Children’s lives are shaped by the web of relationships in their environments. In our capacities as school leaders, teachers, and parents, we are entrusted with the formidable responsibility of guiding, nurturing, supporting, and teaching our young. As the significant people who help children to make sense of their world, one of our primary tasks is to build relationships which support the quality of learning that our children deserve and need if they are to develop into caring, responsible, educated persons.
Because we share the same basic goals, the mutual collaboration, support, and participation of families in their child’s education is an important way to promote high standards, improve student achievement, and model life-long learning.
At P.S. 158, strong home-school partnerships are at the heart of the school’s belief system and take varied forms. One way that we have worked to strengthen home-school collaborations around educational issues has been through parent development workshops.
The successful series of parent workshops, facilitated by teachers and the principal, have made public and accessible the work of the school. The workshops are informative, engage the parents in discussions around teaching and learning, and address a wide range of topics such as early literacy, the writing curriculum, standards and assessments, standardized testing, integrated curriculum, and transition issues. In our effort to reach out to as many parents as possible, morning and evening sessions are scheduled.
These parent development sessions also serve to provide the school leadership and staff with information about concerns, needs, and questions, which cause us to further examine our professional practices and instructional programs. In turn, parents are able to take away from these workshops strategies, ideas, and suggestions for supporting their child’s learning at home.
For example, parents have received helpful hints on how to: make use of environmental print in the neighborhood to promote the reading process; help children make good book choices at the local library or bookstore; recognize the power of nightly read aloud (yes, even to older students) to foster a love of literature and provoke thinking and discussion; or understand how to help children work toward producing work that meets high-performance standards.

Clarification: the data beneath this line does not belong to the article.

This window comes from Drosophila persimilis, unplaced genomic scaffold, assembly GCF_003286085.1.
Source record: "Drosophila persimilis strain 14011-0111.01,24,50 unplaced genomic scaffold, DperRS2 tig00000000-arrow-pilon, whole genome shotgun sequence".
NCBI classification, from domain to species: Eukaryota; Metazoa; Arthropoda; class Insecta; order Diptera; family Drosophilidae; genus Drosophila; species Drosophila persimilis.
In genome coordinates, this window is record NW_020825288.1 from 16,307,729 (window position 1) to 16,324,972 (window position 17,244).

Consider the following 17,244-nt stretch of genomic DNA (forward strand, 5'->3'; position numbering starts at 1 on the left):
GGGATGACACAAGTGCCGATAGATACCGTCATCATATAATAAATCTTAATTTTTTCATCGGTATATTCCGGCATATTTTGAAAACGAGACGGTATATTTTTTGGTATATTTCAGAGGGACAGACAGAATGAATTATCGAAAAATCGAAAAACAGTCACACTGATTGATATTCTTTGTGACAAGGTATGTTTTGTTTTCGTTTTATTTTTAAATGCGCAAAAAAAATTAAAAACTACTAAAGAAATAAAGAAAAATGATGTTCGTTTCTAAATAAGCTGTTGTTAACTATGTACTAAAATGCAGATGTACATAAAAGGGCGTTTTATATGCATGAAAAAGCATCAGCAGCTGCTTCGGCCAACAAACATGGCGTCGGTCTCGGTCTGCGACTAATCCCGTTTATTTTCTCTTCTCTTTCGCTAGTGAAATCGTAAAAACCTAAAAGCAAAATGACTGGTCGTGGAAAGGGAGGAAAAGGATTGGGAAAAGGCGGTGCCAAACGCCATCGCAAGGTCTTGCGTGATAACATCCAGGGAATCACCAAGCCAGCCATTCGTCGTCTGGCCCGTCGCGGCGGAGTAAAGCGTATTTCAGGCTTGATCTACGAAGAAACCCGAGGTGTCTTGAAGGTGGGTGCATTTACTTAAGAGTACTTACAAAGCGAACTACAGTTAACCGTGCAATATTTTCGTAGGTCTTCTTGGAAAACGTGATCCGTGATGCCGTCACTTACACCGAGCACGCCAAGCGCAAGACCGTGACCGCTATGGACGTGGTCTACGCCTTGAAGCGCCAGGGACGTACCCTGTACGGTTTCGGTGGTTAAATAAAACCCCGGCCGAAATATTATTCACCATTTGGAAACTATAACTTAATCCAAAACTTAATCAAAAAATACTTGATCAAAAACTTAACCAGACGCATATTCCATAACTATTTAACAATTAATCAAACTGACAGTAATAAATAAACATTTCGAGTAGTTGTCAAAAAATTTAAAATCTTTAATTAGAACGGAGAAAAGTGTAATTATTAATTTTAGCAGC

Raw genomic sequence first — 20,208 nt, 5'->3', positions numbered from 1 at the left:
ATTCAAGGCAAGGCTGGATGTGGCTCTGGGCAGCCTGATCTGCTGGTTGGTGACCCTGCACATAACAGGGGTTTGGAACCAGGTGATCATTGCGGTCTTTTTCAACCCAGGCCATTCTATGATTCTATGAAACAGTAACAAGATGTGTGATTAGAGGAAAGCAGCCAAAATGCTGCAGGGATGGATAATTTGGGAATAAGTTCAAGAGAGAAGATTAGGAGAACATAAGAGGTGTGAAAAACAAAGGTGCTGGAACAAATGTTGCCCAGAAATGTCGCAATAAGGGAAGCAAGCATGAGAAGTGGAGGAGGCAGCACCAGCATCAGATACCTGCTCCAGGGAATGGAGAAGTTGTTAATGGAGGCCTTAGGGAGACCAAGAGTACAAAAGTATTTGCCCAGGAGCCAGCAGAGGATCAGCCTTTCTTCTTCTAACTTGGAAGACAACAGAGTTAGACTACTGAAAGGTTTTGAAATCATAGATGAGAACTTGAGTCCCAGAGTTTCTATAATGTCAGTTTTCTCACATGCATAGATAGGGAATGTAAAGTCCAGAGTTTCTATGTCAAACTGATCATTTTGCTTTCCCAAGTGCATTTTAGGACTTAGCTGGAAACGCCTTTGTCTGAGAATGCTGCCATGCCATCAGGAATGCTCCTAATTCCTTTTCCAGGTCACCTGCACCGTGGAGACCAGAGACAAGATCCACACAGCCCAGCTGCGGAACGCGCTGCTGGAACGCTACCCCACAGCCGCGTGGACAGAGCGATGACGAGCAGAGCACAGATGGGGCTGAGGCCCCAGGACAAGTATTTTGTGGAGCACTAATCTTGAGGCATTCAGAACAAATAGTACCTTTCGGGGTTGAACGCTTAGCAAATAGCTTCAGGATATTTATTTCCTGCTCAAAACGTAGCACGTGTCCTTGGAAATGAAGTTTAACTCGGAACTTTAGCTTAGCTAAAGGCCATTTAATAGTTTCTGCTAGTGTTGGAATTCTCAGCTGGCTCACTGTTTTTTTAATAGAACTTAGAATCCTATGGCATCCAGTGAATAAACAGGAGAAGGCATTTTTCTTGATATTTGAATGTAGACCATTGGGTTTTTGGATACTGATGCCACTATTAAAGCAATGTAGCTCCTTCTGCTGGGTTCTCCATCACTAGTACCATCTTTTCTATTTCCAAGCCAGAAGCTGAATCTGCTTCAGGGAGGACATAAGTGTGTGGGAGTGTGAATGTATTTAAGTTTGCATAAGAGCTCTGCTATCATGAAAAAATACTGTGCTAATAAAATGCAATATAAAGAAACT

The mutuality of the home-school relationship is one from which everyone benefits. When parents become knowledgeable about the work of the school, they are better able to work in concert with the school to ensure their child’s success. For school staff, a constructive and supportive alliance between the home and the school becomes an integral part of the teaching and learning process whose ultimate goals is to help students work and learn at high levels of competence.
Students’ motivation to do well in school increases because a clear message is communicated to them – education is valued and important to the home and the school. The job of educating our children is an enormous task that belongs to all of us. Collaborative relationships inspire students to engender a deep respect for learning when they view their support system as a caring community of teachers and learners.
Public education is at a critical and very exciting period in history. As we move toward standards-based instruction and performance-driven schools, school communities will need to focus greater attention on issues of individual and collective accountability to children. Strong, supportive home-school partnerships are a good start!